This category may be the most frustrating for me, as the delineation between it and "Customer Insights & Understanding" (aka "measurement") is blurred. While there will always be a lot of overlap between VoC and Metrics, I've found it useful to refer to these categories a bit differently: (a) VoC & Intelligence is the phrase I like to use for Customer Insights & Understanding, and (b) Metrics & Analytics is the phrase I like to use for Metrics, Measurements & ROI. In this way, it's clearer that one is gathering and synthesizing to actionable intelligence for managers to use (measurement), and the other is tracking performance of managers' use and course-correcting (metrics).

The new criteria for "knowledge of self-service access to data and analytics" and "knowledge of perception, descriptive, and outcome metrics" are interesting to me. These criteria refer to ways managers across your company access and interpret CX insights. But I have a different view of lagging and leading indicators (lagging means customers know before you do (aka measurement), while leading means you know/adjust before customers know (aka metrics)) and taking a very active approach to facilitating managers' access to data, analytics, and actioning instead of a passive self-service approach.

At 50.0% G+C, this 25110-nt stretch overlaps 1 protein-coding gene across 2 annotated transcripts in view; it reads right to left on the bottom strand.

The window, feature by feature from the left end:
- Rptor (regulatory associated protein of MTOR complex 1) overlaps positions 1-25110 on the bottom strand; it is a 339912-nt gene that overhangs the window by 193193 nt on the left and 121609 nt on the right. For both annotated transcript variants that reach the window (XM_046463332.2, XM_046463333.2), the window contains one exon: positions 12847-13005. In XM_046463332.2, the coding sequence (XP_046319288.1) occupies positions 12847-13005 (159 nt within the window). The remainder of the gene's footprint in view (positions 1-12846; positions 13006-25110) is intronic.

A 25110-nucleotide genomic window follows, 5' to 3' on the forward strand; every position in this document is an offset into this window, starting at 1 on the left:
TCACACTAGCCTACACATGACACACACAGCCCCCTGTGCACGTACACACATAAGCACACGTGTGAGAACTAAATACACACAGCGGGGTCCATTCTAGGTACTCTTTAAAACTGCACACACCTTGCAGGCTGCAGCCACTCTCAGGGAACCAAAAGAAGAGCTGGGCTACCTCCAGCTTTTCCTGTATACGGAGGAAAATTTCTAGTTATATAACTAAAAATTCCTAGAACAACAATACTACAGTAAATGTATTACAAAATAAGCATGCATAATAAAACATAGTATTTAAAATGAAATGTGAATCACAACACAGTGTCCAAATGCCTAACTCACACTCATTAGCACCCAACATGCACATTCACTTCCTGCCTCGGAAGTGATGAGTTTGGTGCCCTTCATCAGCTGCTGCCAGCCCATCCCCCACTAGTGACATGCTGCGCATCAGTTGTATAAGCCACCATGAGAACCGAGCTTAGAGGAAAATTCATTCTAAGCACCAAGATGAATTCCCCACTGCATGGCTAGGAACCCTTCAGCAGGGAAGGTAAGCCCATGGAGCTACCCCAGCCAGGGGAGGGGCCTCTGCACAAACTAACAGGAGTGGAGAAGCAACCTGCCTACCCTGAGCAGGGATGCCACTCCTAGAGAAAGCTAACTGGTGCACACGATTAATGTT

What this means for upgrading your CCXP study: make sure you know as much about metrics as you do about measurement.

4) Design, Implementation, & Innovation
I like the call-out of this job task: "integrate processes and tools for continuous customer experience improvements". CX enthusiasts with career background in lean/six sigma may appreciate the findings of an Advocacy Drives Growth study (pdf) by the London School of Economics that 3X more revenue is gained by reducing negative word of mouth by 1% versus increasing positive word of mouth by 1%. This finding may have something to do with the quandary featured in Pointillist's study.

The biggest change in this category seems to be the replacement of the word "Improvement" with "Implementation". That's certainly at-odds with the study findings mentioned above. This category doesn't call out essentials like Pareto analysis to sort out the vital few contributors to a key driver of loyalty versus the useful many contributors. This may be one of the most egregious gaps in current best practices: quick wins are usually among the useful many. This is probably at the heart of the CX ROI quandary. There is a specific sequence and science to CX improvement on par with that of design.

I've never been sure what "Innovation" is representing that's different from "Design" in the minds of the committee members, as these knowledge elements are also missing in the knowledge list. Luckily, I've written an e-handbook called Innovating Superior Customer Experience, so that's what I teach in my course as a bonus.

There is more specificity in the new blueprint about human-centered design, control and response plans, operating plan and capabilities, and future-state mapping.

What this means for upgrading your CCXP study: make sure not to overlook improvement tools, sequences, and examples while you're deep-diving in experience design tools, sequences, and examples.

5) Culture & Accountability